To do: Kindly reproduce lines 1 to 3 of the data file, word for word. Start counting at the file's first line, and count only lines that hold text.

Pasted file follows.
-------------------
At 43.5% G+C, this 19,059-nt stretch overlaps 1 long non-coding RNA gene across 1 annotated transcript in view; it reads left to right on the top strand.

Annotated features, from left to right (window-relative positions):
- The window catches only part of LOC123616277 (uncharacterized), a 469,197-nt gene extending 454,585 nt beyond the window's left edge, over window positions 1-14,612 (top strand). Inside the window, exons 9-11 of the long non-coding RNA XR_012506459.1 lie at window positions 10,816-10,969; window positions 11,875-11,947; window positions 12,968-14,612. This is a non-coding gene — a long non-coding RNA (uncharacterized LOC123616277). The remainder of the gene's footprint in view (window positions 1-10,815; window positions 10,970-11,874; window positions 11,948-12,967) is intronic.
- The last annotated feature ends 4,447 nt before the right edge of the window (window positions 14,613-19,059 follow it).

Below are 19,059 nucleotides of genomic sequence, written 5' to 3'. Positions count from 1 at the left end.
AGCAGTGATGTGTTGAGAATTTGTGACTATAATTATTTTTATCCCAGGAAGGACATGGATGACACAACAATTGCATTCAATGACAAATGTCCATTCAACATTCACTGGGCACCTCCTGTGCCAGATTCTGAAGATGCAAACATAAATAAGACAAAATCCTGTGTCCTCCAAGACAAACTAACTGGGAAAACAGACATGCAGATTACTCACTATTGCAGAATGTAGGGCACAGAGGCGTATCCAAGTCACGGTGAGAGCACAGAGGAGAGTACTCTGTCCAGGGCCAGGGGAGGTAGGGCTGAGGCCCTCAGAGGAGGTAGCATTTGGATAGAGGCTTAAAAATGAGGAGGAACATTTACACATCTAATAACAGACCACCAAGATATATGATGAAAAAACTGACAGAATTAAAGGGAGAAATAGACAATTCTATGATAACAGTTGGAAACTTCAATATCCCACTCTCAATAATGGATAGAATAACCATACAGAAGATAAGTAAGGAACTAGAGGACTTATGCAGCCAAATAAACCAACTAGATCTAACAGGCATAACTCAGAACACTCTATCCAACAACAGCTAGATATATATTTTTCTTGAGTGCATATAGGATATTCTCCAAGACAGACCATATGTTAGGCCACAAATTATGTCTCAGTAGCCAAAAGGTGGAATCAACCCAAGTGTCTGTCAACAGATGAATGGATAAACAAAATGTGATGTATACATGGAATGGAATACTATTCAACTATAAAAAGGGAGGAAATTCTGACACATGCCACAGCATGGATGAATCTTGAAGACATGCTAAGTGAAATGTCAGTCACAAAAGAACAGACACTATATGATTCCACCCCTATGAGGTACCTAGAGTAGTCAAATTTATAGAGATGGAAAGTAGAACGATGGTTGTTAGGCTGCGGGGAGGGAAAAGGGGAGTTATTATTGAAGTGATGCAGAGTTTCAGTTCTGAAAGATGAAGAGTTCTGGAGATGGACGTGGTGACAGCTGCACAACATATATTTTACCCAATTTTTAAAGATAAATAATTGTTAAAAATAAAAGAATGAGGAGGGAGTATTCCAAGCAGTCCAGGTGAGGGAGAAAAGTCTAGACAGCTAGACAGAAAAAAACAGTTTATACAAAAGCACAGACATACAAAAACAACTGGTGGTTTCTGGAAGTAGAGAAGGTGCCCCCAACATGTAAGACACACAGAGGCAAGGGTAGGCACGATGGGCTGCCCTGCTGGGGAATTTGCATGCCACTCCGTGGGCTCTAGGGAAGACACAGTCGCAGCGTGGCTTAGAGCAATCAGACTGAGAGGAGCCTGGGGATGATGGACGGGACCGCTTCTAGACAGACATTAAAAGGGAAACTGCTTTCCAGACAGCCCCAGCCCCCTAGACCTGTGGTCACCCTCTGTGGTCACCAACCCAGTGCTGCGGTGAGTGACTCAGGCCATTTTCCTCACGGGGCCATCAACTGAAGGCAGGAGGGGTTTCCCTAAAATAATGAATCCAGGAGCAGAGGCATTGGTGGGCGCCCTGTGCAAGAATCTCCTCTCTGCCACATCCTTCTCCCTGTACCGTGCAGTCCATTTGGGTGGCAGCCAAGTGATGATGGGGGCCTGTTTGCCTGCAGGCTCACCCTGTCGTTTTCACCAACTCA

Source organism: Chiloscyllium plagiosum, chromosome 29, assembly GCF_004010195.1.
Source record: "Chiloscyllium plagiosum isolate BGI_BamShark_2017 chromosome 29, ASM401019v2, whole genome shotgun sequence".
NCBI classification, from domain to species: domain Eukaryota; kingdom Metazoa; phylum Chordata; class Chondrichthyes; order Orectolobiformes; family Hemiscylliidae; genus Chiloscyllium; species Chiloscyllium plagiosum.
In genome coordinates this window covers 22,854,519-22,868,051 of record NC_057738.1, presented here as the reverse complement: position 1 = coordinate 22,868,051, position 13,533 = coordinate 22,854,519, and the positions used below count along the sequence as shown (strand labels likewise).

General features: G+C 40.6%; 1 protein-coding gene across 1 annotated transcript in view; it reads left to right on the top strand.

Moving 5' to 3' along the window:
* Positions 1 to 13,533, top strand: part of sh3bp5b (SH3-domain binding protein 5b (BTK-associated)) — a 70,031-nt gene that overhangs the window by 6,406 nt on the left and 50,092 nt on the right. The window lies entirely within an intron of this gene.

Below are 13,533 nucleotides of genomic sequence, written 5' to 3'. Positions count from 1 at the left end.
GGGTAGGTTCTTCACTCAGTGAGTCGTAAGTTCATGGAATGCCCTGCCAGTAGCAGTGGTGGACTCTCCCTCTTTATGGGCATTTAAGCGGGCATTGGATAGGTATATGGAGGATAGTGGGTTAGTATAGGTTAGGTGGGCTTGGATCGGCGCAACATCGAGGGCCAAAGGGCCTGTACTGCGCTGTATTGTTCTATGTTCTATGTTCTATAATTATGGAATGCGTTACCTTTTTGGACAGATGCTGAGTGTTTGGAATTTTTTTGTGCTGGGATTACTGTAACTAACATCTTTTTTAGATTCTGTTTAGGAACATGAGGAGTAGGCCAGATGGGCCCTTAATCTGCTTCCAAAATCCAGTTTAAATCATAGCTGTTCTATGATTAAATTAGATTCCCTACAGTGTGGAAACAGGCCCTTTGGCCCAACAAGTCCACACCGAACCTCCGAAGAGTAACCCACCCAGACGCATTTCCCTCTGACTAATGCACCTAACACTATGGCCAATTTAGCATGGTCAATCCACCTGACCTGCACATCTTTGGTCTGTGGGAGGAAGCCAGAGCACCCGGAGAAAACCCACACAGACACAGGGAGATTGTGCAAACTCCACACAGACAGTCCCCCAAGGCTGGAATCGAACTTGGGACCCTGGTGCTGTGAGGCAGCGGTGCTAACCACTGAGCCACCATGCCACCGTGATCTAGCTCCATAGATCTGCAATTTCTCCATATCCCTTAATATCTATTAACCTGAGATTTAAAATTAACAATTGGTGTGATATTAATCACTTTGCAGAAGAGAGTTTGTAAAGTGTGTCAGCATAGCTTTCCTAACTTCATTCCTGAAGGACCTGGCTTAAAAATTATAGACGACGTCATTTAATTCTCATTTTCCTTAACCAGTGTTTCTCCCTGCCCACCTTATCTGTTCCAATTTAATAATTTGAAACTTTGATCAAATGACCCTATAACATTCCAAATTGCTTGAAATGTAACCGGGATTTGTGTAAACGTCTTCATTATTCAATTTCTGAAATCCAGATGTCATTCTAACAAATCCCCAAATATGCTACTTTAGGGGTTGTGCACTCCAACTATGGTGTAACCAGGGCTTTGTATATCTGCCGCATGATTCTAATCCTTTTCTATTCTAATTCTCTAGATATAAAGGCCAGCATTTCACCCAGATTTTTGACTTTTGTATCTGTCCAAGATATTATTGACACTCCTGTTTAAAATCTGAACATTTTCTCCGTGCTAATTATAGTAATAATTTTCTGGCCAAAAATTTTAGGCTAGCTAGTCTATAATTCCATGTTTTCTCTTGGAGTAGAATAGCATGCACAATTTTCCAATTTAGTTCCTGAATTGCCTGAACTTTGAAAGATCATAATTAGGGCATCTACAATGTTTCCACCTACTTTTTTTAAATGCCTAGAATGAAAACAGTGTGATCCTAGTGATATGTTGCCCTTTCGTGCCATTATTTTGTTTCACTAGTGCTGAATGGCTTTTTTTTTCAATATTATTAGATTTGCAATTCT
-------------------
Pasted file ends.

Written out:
At 43.5% G+C, this 19,059-nt stretch overlaps 1 long non-coding RNA gene across 1 annotated transcript in view; it reads left to right on the top strand.

Annotated features, from left to right (window-relative positions):
- The window catches only part of LOC123616277 (uncharacterized), a 469,197-nt gene extending 454,585 nt beyond the window's left edge, over window positions 1-14,612 (top strand). Inside the window, exons 9-11 of the long non-coding RNA XR_012506459.1 lie at window positions 10,816-10,969; window positions 11,875-11,947; window positions 12,968-14,612. This is a non-coding gene — a long non-coding RNA (uncharacterized LOC123616277). The remainder of the gene's footprint in view (window positions 1-10,815; window positions 10,970-11,874; window positions 11,948-12,967) is intronic.